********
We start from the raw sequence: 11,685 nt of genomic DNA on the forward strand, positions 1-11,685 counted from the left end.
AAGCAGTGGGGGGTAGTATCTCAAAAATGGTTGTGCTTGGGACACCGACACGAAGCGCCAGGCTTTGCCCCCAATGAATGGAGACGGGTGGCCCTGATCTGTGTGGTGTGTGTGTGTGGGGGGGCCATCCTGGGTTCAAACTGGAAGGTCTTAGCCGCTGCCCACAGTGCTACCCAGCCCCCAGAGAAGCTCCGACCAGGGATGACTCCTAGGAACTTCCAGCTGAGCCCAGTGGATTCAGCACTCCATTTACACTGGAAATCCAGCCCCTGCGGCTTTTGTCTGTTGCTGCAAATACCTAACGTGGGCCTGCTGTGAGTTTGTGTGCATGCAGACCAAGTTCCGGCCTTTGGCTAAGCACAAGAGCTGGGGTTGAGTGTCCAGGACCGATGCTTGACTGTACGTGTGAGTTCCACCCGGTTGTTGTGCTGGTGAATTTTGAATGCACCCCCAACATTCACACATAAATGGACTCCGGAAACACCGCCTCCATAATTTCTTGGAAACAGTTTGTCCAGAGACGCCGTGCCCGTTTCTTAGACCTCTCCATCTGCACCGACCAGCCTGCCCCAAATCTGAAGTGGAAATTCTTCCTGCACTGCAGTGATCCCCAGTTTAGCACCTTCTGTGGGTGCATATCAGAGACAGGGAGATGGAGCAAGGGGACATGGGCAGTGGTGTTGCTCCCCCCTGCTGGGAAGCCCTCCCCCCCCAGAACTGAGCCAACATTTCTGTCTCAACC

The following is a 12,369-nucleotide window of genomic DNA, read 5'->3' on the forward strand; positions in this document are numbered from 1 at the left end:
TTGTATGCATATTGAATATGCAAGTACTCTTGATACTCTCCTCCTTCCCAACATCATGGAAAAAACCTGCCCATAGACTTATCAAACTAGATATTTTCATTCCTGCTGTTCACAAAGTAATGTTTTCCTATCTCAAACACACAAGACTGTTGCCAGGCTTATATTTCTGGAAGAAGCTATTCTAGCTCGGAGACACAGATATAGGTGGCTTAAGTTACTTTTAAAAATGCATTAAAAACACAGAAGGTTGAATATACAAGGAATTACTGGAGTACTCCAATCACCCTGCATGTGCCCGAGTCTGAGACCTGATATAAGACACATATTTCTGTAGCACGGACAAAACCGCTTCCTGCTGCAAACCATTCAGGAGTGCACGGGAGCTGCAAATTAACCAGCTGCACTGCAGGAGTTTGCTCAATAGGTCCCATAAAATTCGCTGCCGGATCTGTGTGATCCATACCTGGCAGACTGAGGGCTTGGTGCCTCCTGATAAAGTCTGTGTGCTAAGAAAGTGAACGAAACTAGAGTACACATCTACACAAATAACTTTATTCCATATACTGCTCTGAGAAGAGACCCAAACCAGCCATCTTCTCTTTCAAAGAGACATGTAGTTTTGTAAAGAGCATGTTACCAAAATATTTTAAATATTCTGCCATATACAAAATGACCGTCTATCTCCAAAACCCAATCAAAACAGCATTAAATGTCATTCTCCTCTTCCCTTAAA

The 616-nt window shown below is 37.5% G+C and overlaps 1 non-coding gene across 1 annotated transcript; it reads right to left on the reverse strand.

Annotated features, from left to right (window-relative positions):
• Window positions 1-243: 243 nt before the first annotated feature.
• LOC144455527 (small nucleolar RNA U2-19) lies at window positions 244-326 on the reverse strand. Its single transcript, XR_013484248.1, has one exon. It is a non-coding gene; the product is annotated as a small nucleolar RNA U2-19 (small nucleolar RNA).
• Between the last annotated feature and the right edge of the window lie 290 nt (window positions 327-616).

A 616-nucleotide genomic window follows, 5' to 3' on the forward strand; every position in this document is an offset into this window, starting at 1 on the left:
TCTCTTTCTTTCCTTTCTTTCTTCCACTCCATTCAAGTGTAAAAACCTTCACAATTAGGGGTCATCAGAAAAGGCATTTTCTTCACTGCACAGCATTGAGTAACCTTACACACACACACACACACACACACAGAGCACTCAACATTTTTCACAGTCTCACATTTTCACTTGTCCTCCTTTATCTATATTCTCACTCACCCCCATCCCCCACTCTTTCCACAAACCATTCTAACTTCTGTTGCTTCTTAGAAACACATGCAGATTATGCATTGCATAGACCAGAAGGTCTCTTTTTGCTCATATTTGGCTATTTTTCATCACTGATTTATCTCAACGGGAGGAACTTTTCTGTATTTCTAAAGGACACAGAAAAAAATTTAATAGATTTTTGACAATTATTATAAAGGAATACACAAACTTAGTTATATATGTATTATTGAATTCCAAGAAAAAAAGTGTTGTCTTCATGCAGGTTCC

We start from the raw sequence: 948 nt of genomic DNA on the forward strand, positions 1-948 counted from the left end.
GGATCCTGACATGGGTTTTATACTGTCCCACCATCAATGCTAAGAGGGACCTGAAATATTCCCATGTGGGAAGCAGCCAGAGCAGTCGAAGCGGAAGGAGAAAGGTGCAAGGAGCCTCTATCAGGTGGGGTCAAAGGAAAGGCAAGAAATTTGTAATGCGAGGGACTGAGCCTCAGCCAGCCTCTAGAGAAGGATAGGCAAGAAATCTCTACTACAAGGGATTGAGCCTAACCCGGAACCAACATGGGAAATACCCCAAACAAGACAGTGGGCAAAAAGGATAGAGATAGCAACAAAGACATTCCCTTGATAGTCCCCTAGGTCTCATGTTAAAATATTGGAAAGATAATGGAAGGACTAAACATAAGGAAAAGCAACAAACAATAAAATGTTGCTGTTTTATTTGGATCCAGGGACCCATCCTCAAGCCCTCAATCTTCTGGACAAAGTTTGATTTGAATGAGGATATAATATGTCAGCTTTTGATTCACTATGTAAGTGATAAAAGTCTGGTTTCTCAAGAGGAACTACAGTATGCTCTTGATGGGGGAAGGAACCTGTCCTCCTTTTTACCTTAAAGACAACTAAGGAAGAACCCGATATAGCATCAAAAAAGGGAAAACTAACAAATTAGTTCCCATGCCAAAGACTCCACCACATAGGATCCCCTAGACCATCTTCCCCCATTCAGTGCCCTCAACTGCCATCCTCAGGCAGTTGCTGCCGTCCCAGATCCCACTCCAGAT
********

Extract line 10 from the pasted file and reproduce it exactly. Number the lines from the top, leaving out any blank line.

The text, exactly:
A 616-nucleotide genomic window follows, 5' to 3' on the forward strand; every position in this document is an offset into this window, starting at 1 on the left: